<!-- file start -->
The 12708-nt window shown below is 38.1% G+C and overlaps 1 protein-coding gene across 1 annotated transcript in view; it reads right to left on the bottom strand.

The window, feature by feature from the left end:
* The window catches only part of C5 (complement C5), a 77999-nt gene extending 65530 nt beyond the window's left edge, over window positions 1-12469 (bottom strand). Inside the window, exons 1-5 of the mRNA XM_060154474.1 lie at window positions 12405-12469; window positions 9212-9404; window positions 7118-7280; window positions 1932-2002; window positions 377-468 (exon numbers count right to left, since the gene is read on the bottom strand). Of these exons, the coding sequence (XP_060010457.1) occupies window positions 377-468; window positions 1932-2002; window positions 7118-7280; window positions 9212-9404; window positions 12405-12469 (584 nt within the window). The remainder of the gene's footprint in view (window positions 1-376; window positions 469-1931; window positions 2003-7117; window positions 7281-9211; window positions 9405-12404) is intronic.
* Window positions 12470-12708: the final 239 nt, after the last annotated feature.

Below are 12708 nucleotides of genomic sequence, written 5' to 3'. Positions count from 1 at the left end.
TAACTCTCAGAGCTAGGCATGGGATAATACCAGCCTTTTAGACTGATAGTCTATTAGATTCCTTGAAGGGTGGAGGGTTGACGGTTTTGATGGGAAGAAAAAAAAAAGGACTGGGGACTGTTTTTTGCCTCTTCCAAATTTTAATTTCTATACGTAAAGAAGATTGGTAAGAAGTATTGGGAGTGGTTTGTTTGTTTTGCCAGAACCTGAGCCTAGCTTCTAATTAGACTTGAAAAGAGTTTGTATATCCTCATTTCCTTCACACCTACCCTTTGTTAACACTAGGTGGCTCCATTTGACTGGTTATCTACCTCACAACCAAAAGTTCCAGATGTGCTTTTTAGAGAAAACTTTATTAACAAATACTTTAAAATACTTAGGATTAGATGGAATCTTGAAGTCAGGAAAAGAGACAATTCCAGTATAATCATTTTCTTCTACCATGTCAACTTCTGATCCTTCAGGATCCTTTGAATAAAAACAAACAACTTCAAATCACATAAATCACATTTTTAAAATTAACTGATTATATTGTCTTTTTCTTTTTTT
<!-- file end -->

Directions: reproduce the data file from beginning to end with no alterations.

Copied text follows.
The 12708-nt window shown below is 38.1% G+C and overlaps 1 protein-coding gene across 1 annotated transcript in view; it reads right to left on the bottom strand.

The window, feature by feature from the left end:
* The window catches only part of C5 (complement C5), a 77999-nt gene extending 65530 nt beyond the window's left edge, over window positions 1-12469 (bottom strand). Inside the window, exons 1-5 of the mRNA XM_060154474.1 lie at window positions 12405-12469; window positions 9212-9404; window positions 7118-7280; window positions 1932-2002; window positions 377-468 (exon numbers count right to left, since the gene is read on the bottom strand). Of these exons, the coding sequence (XP_060010457.1) occupies window positions 377-468; window positions 1932-2002; window positions 7118-7280; window positions 9212-9404; window positions 12405-12469 (584 nt within the window). The remainder of the gene's footprint in view (window positions 1-376; window positions 469-1931; window positions 2003-7117; window positions 7281-9211; window positions 9405-12404) is intronic.
* Window positions 12470-12708: the final 239 nt, after the last annotated feature.

Below are 12708 nucleotides of genomic sequence, written 5' to 3'. Positions count from 1 at the left end.
TAACTCTCAGAGCTAGGCATGGGATAATACCAGCCTTTTAGACTGATAGTCTATTAGATTCCTTGAAGGGTGGAGGGTTGACGGTTTTGATGGGAAGAAAAAAAAAAGGACTGGGGACTGTTTTTTGCCTCTTCCAAATTTTAATTTCTATACGTAAAGAAGATTGGTAAGAAGTATTGGGAGTGGTTTGTTTGTTTTGCCAGAACCTGAGCCTAGCTTCTAATTAGACTTGAAAAGAGTTTGTATATCCTCATTTCCTTCACACCTACCCTTTGTTAACACTAGGTGGCTCCATTTGACTGGTTATCTACCTCACAACCAAAAGTTCCAGATGTGCTTTTTAGAGAAAACTTTATTAACAAATACTTTAAAATACTTAGGATTAGATGGAATCTTGAAGTCAGGAAAAGAGACAATTCCAGTATAATCATTTTCTTCTACCATGTCAACTTCTGATCCTTCAGGATCCTTTGAATAAAAACAAACAACTTCAAATCACATAAATCACATTTTTAAAATTAACTGATTATATTGTCTTTTTCTTTTTTT